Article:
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Here Are The KPIs Linking Training to Customer Success

Written by Julia Borgini

Published on June 12, 2017

MRR. Churn. CPA. ARC. LTV. If you're in the SaaS business, you're familiar with these terms.* Do a quick search for "customer success KPIs" and you'll find a dozen more. It can be a challenge trying to figure out which KPIs to use to measure the effectiveness of your training team and the programs you produce. 

Further complicating matters is if you're being asked to tie your training metrics to customer success. According to customer education thought leaders like Wayne McCulloch, senior vice president of Salesforce University, "education has never played a more important part in customer success than in a cloud-based organization."

Here are some of the training metrics you should be tracking when it comes to customer success.


  • NPS (Net Promoter Score): Training creates product experts and accelerates user adoption which equals happy customers.

  • CSAT (Customer Satisfaction Score): The CSAT is a good measure for of a customer's short-term happiness and can directly be impacted by training. While not necessarily a good measure of overall customer growth or loyalty, it can be a good way to track satisfaction with the product and/or training, which can then be used by the CS team.

  • Customer effort scores: Find out about the effort associated with specific customer events, specifically in terms of individual training costs, participation rates, and other training-related customer touchpoints. Map this information to overall customer signups, churn, MRR, etc. rates to find out the true value of the training you're delivering and how it's empowering customer success.

  • Upsell rates: Customers that understand your products well because they've taken training are more receptive to upsells, whether it's a new product feature or training in support of that new product feature. Consider producing new, free training for an upcoming product release and get the message out to targeted customers.

  • Cross sell rates: Keep track of cross sell rates from the sales side of your business to then identify which customers and/or products to target with new/updated training programs. For example you could target a separate training package to customers who decline an initial support/training package or target customers whose training subscription is about to expire. These groups are prime candidates for training cross selling opportunities.

  • Churn rates: Training accelerates user adoption and creates product experts & brand-advocating customers. They are more likely to renew their software subscription because they know, like, and trust your software.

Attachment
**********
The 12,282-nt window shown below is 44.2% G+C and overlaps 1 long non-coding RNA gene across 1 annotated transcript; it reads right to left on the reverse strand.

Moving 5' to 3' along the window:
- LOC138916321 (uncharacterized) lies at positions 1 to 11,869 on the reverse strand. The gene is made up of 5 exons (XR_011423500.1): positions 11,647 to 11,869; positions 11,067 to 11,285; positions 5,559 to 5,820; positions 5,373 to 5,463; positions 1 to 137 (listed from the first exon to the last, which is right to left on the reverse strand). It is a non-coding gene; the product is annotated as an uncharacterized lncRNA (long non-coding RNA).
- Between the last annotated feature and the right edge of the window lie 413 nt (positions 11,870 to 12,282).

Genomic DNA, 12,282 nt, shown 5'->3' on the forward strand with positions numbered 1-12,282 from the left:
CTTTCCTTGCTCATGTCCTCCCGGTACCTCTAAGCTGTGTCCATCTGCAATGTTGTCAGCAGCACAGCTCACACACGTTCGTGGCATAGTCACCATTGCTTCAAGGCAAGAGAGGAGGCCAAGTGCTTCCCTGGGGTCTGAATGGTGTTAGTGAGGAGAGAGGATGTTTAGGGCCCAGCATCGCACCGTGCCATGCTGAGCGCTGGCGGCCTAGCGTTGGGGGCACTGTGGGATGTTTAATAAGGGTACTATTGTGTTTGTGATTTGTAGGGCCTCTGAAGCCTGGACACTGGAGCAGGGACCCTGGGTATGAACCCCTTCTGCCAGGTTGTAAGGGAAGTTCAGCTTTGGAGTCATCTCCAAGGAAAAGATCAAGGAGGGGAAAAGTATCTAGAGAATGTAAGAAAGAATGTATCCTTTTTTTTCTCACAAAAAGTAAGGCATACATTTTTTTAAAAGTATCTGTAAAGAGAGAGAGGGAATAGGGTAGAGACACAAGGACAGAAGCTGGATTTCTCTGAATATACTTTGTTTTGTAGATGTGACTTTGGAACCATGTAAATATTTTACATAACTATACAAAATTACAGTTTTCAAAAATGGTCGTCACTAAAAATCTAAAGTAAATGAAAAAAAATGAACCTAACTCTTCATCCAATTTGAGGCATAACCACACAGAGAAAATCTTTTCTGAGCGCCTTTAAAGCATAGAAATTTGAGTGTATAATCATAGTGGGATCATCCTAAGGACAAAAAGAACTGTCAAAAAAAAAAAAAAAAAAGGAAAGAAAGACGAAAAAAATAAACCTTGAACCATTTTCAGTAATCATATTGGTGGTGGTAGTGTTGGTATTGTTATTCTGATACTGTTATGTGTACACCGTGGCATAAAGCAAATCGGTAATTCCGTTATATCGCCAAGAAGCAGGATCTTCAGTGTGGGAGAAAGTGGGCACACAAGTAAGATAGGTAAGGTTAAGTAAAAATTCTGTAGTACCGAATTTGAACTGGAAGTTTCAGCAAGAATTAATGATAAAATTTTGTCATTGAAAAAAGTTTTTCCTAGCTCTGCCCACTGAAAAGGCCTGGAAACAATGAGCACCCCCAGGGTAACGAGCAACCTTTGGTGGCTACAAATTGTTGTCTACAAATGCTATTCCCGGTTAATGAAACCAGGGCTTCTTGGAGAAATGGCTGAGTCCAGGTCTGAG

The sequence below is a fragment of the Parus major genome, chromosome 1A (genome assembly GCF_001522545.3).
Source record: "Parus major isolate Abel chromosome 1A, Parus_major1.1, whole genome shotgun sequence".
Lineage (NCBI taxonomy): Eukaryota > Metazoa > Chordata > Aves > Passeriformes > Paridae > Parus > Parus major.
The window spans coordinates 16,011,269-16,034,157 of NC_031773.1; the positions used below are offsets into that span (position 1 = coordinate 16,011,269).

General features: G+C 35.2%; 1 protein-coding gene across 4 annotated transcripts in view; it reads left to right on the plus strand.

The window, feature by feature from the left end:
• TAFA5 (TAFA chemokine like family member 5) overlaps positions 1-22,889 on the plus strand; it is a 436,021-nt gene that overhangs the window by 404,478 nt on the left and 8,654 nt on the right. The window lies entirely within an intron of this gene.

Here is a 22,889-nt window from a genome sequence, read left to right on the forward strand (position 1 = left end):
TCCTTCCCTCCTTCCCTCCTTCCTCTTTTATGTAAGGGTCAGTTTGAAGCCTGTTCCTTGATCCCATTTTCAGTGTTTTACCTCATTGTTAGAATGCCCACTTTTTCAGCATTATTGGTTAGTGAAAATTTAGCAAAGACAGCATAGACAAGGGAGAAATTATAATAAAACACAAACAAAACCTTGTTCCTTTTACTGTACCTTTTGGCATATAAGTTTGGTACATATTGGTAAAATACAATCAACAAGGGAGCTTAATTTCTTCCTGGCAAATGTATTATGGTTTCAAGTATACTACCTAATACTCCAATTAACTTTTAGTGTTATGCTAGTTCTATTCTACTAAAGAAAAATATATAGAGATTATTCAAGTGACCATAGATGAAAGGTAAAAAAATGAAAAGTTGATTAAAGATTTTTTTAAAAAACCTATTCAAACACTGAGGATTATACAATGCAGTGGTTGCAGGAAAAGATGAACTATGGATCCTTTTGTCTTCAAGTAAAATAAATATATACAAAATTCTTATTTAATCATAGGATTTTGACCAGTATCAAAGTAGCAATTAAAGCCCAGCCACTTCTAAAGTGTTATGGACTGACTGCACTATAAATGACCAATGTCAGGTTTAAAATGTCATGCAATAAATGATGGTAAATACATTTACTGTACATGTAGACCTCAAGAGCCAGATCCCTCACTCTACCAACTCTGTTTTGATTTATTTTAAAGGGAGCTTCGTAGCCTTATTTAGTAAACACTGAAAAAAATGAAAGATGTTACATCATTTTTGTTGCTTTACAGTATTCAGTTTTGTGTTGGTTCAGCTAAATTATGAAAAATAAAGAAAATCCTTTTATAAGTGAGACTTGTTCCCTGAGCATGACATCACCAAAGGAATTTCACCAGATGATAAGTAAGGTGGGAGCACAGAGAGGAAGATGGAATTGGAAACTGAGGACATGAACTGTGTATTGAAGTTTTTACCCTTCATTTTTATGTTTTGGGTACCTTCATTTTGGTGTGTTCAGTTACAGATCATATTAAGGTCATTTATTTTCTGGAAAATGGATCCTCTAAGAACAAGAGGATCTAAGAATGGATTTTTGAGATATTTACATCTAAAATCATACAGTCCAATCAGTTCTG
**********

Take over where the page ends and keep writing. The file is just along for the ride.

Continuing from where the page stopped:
• Gross dollar churn (aka MRR churn): This is the percentage of total revenue lost as a result of customer churn, downgrading, or downselling (when a customer moves from a more expensive to a less expensive plan). Also known as monthly recurring revenue churn. Training can have an impact on customers downgrading because they realize they do not need all the product features. When absent, training causes customers to not convert from the free trial to a paid plan because they were not aware of all the features of the product, found it too hard to use because of lack of training, and more.

  • Software adoption rates: Training directly affects software adoption rates for new customers, free trial conversions, and upsells for existing customers, as they become more aware of and familiar with the product through training.

  • Free trial conversion rates: Training can also have a direct impact on customers who sign up for a free trial only, as they learn how to use the features they were attracted to in the first place, as well as learn about new features that will benefit them as well.

  • Average revenue per customer: Training is a part of this number through individual training packages sold, number of training participants, software adoption post-training, etc.  

Customer success is all about doing everything to help create a positive environment for customers as they use your products. Training plays an integral part in that, but only if you know how it impacts customers and your overall business goals. While I hope you use metrics to track how training impacts customer success, I also hope you use all of your metrics to learn how you're affecting your customers and products. Metrics by themselves are fine, but it's what you learn that really makes them useful.

*That's monthly recurring revenue, cost per acquisition, average revenue per customer, and lifetime value, for those of you that don't.

Originally published Jun 12, 2017 8:57:18 PM, updated Jun 14, 2017